21.8 x 15.2 x 1. 5 cm
United States Constitution sewn on five raised cords, with covers laced on. Bound in American flag pattern in a combination of inlays and back-pared onlays. Hand-stitched headbands and silk-pattern endpapers.
This is the first time I have let my politics get involved in my bookbinding. Without getting into the issues involved, I will simply say that I thought it would be a good idea to do a really beautiful binding of the US Constitution and send it to the President.
The text of the Constitution and its amendments is readily available online. I used the version available at the House of Representatives website. After reformatting the text, I printed it out on our inkjet printer, onto fine laid paper.
The paper I used was cross-grained, meaning that the grain ran perpendicular to the spine rather than parallel. (This is a common problem with ordinary stationery - the grain runs in the long direction, so turning it on its side and folding it in half crosses the grain.) Although some binders will tell you that this is Instant Death for a book, the problem can be managed with careful moisture control. I pretty much made it, though there are some characteristic wrinkles on a few pages.
I sewed the book on five raised cords, trimmed the foredge, rounded and backed it, and trimmed the head and tail. In the past, I have tended to over-shoulder my books when backing, but in this case I managed to get the shoulders right for the board thickness.
I knew from fairly early on that I wanted to do a design based on the United States flag. But I also knew that cutting 50 stars out of leather would make me lose the will to live. So I decided to go with my recent trend of using close-ups of recognisable designs, and make the cover out of a small section of the flag. The most interesting place on the flag, visually, is the bottom right corner of the blue field, where it meets the red and white stripes.
I decided to do the cover in two pieces:
This structure took advantage of the fact that the only true red leather I had was skiver, too thin to be used on its own next to the white and blue. My usual skittishness about many pieces of different leather on a book cover wasn't really the issue, because I generally have problems with curved joins. Even if I had done the stripes one by one, all the joints would have been straight.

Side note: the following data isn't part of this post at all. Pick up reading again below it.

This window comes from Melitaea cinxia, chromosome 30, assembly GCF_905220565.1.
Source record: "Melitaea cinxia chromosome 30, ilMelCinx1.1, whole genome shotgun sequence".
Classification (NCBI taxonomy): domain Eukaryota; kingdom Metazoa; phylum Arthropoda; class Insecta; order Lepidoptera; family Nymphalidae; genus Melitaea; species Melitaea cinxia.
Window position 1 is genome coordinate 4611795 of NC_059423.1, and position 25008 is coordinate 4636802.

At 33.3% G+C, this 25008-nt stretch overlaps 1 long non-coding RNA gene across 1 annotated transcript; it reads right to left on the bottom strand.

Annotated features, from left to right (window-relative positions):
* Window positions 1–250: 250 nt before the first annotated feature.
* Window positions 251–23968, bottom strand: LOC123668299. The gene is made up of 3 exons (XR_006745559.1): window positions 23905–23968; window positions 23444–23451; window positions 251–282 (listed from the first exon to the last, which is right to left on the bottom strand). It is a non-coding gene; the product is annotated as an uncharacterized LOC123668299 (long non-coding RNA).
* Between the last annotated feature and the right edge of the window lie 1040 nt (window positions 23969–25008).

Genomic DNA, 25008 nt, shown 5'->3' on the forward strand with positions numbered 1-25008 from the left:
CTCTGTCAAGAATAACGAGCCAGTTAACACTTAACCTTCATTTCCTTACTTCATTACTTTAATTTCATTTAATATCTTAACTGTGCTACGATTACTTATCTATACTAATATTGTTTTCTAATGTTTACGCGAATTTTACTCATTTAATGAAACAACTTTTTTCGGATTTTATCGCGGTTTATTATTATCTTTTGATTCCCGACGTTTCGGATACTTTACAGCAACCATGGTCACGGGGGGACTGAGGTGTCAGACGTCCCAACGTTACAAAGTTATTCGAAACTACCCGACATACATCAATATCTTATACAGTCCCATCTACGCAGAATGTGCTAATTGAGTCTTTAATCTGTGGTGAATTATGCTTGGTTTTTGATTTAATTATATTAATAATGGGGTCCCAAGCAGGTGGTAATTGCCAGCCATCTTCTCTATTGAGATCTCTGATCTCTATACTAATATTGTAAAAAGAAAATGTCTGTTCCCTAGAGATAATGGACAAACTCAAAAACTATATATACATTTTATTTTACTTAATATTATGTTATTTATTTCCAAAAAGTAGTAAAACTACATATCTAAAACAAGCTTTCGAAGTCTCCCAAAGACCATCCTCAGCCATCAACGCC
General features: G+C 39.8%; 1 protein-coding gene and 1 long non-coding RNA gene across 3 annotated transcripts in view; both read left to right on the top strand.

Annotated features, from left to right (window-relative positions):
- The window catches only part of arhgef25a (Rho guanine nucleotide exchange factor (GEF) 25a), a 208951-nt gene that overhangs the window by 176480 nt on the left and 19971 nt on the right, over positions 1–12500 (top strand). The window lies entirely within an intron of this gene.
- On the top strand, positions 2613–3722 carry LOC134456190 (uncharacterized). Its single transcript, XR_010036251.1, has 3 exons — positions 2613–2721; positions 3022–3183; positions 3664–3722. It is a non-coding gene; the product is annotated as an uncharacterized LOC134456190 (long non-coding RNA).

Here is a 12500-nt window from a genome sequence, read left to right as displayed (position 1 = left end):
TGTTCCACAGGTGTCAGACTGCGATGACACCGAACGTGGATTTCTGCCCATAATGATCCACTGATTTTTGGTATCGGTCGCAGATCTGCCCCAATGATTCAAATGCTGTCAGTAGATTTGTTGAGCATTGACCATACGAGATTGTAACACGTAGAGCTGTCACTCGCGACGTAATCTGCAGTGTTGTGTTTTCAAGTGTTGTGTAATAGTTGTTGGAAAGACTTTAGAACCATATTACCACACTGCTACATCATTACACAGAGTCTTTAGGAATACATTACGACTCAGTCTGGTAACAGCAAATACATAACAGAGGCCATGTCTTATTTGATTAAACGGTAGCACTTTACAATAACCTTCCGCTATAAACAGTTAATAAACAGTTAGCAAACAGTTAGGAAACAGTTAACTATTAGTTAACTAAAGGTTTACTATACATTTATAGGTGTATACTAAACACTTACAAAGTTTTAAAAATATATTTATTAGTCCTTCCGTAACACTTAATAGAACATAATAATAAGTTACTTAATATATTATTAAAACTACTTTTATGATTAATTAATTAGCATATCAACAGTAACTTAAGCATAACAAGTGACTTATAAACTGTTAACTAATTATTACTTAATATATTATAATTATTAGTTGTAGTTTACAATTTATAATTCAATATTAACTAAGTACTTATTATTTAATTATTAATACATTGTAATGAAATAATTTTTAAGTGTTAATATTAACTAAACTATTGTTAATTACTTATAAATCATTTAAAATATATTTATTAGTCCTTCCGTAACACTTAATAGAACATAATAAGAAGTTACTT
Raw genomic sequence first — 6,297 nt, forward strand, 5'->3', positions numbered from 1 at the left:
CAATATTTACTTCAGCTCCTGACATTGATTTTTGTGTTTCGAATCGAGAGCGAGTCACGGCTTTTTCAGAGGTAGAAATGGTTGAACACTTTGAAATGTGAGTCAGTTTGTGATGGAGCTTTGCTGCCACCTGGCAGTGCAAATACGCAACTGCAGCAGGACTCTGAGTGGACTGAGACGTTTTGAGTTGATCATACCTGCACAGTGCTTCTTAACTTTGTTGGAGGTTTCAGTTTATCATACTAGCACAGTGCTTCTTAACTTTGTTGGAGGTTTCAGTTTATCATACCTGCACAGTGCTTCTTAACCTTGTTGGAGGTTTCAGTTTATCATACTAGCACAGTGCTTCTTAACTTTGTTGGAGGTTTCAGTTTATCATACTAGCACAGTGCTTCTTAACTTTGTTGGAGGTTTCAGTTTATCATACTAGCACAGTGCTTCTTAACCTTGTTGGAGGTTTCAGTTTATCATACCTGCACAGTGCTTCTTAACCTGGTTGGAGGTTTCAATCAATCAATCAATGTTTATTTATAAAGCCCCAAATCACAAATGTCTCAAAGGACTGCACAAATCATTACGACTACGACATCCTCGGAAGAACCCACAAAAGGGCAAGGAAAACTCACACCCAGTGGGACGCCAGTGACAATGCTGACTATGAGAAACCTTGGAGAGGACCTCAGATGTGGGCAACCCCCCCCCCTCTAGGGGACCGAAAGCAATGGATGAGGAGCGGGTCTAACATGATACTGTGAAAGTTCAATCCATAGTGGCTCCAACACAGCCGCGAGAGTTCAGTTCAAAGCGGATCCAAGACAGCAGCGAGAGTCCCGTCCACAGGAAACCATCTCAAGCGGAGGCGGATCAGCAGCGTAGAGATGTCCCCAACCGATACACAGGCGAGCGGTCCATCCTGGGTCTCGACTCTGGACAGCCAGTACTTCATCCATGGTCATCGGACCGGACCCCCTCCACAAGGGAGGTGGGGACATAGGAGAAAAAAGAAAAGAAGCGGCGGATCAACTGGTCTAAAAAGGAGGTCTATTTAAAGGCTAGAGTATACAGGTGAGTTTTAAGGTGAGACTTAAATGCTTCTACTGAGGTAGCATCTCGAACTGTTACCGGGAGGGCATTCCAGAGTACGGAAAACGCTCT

The blue section went like a dream. I pared the white leather thin and stabilised it with fine rice paper before pasting it onto the blue leather (before the book was covered). Then I pared and sanded the back side of the blue until the star was flush with the surface. I also pared the hinges and spine area.
The white section was more of a nightmare. The red skiver has a glossy finish and a rather delicate structure. I felt that I might damage it too much if I pared it thinner before pasting it to the white. Unfortunately, the skiver, while too thin to stand on its own next to the white and blue, was thick enough to make back paring difficult. In the end, I found myself cutting through the white leather in patches, particuarly at the board edges, spine and hinges. I even found myself paring the skiver back a tiny bit.
Unfortunately, you can't pare that skiver back a tiny bit, or the moisture darkens the surface when you paste the assemblage down to the boards. I finished pasting the white leather down and found dark spots all over the red stripes. The only solution was, after the book was dry, to gently peel the red leather off of the white, sand down the unevennesses, fill any gaps with paper, sand again, and paste new red leather down. That turned out perfectly, much to my relief.
I added my maker's mark on the inside of the back cover. I decided not to title the book in gold, for three very good reasons.
The flag should never have placed upon it, nor on any part of it, nor attached to it any mark, insignia, letter, word, figure, design, picture, or drawing of any nature.
Mostly reason 3...
I have since made five more for sale, fixing all of the structural and design flaws in this one.